E. E. Clive

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Edward E. Clive
E.E. Clive in The Little Princess.jpg
Clive in the 1939 film The Little Princess.
Born (1879-08-28)28 August 1879
Blaenavon, Monmouthshire, Wales
Died 6 June 1940(1940-06-06) (aged 60)
North Hollywood, California, U.S.
Cause of death
heart disease
Years active 1932-1940
Spouse(s) Eleanor Ellis (1915-1940) (his death) (1 child)

Edward E. Clive (28 August 1879 – 6 June 1940) was a Welsh stage and film actor.[1]

Biography[edit]

He was born on 28 August 1879 in Monmouthshire. Clive studied for a medical career, having four years of medical course at St Bartholomew's Hospital before switching his focus to acting at age 22. Touring the provinces for a decade, Clive became an expert at virtually every sort of regional dialect in the British Isles. He moved to the U.S. in 1912, where after working in the Orpheum vaudeville circuit he set up his own stock company in Boston. By the 1920s, his company was operating in Hollywood; among his repertory players were such up-and-comers as Rosalind Russell. He also worked at the Broadway in several plays.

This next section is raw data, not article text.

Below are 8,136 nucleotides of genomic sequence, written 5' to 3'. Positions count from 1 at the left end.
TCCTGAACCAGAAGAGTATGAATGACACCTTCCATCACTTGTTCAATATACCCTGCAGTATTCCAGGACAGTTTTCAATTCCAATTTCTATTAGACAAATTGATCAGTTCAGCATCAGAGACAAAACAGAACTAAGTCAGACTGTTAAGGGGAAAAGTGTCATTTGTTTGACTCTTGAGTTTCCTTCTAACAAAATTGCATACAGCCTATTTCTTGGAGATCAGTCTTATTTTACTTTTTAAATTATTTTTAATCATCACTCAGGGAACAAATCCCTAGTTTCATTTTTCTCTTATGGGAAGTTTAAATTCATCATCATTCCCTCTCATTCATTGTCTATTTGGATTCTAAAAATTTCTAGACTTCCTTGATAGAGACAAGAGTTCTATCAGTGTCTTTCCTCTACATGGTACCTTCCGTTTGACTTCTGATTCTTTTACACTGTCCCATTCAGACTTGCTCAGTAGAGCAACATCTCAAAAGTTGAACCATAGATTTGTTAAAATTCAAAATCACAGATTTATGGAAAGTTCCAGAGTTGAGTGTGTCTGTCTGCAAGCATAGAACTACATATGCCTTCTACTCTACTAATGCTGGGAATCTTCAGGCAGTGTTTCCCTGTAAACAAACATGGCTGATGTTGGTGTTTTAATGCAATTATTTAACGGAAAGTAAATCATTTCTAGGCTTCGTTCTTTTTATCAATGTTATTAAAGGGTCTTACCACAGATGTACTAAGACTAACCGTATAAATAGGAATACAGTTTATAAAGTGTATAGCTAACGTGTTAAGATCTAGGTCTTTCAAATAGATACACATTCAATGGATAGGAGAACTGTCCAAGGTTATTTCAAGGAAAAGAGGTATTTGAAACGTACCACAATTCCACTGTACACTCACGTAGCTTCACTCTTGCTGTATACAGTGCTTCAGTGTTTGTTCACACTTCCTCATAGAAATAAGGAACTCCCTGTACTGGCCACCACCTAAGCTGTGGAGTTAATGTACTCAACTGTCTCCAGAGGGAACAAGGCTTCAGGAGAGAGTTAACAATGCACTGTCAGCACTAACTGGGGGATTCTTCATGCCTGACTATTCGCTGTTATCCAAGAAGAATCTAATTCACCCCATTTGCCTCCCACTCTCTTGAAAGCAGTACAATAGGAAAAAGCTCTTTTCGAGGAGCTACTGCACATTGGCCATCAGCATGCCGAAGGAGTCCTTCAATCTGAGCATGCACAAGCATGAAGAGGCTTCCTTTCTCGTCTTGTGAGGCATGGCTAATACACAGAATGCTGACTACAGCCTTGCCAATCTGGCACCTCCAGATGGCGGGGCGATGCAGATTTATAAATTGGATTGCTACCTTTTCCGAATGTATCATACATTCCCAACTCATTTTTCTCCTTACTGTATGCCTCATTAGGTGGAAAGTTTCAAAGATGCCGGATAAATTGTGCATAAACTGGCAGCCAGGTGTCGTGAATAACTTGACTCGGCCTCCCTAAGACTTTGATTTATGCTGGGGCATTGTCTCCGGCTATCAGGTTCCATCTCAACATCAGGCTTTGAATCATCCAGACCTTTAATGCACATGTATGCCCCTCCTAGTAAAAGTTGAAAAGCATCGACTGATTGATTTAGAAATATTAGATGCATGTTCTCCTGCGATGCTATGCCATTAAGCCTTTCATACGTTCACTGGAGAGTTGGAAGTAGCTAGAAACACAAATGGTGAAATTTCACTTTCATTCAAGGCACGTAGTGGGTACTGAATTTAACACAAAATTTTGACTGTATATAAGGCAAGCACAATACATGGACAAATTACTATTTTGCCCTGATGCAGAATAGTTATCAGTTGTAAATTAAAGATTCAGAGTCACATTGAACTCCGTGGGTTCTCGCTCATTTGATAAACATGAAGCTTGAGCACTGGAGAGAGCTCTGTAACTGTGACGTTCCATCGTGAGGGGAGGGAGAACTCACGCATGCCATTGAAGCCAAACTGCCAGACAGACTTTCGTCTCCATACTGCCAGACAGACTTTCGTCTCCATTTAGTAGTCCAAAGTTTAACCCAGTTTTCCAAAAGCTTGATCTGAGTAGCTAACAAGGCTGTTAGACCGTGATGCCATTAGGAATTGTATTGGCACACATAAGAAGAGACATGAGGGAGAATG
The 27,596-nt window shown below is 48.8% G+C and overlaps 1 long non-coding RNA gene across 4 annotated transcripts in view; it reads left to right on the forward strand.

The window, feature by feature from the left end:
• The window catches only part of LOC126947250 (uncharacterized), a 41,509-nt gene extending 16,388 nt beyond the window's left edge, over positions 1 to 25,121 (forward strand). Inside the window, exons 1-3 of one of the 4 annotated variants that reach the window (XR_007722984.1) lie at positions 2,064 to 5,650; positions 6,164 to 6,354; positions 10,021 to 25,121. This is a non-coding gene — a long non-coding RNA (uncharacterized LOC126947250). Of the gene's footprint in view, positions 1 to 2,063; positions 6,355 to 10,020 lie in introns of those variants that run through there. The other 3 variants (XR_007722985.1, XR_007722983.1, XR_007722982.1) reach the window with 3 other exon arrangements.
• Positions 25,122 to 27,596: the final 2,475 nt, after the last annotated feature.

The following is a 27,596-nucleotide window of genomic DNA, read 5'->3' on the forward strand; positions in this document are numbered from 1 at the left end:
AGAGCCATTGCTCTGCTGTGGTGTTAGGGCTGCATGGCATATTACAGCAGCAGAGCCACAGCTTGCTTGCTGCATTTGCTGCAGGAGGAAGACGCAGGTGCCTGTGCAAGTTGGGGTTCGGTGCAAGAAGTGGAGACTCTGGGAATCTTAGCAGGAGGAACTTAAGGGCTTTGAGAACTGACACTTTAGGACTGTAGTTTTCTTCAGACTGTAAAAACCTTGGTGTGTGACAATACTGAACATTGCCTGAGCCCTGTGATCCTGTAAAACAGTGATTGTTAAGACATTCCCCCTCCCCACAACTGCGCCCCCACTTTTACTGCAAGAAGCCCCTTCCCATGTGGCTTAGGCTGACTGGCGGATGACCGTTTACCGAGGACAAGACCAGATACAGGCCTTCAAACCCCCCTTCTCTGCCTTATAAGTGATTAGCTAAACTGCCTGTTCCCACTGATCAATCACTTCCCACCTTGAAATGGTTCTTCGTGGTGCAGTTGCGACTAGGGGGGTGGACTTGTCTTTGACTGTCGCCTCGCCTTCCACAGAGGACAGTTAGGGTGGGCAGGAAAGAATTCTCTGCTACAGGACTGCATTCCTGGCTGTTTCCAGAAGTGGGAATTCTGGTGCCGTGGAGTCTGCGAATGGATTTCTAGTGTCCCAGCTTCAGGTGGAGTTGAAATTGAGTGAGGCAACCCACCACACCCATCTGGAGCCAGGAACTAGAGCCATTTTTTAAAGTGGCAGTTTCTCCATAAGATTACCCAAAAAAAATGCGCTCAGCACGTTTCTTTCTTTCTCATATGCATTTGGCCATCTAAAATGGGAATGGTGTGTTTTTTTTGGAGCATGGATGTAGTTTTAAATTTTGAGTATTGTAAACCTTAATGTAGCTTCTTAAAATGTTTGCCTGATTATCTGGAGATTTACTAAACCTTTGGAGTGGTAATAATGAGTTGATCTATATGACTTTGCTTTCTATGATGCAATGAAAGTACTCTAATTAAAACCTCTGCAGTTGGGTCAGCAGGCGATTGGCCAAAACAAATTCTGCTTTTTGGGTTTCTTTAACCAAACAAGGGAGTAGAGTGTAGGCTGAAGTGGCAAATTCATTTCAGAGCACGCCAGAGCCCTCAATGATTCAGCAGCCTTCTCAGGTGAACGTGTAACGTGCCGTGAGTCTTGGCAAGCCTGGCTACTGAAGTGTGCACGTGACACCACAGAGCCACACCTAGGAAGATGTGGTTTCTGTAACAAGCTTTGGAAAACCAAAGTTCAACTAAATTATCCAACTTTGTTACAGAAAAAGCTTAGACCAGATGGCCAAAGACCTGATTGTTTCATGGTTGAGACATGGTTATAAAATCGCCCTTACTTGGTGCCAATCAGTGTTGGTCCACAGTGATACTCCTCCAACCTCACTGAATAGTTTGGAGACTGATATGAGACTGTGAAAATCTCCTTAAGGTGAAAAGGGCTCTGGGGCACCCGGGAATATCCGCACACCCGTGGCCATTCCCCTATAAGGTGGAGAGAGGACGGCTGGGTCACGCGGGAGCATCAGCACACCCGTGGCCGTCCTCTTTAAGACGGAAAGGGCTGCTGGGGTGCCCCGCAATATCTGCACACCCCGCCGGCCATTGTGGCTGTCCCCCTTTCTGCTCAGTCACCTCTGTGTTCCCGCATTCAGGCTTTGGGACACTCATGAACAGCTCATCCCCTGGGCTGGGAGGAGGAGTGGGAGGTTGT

E.E. Clive made his film debut as a rural police officer in 1933's The Invisible Man, then spent the next seven years showing up in wry supporting and bit parts as burgomeisters, butlers, reporters, aristocrats, shopkeepers and cabbies. Though he seldom settled down too long in any one characterization, E. E. Clive was a semi-regular as 'Tenny the Butler' in Paramount Pictures' Bulldog Drummond "B" series starring John Howard and in 1939, he appeared in The Little Princess as Mr. Barrows. One of Clives last roles was Sir William Lucas in the 1940 literature adaption Pride and Prejudice (1940)- He often portrayed comical versions of English stereotypes.

He died on 6 June 1940, of a heart ailment, in his Hollywood home.[1]

Partial filmography[edit]

References[edit]

  1. ^ a b "E.E. Clive, Actor, Dead in the West. Veteran of Stage and Screen Former Manager of Copley Theatre in Boston. Appeared in 1,159 Legitimate Plays Before Going Into Moving Pictures.". New York Times. 7 June 1940. Retrieved 17 July 2009. Edward E. Clive, 56-year-old English character actor of the stage and screen, producer and director of the legitimate theatre, died suddenly of a heart ailment today at his North Hollywood home 

External links[edit]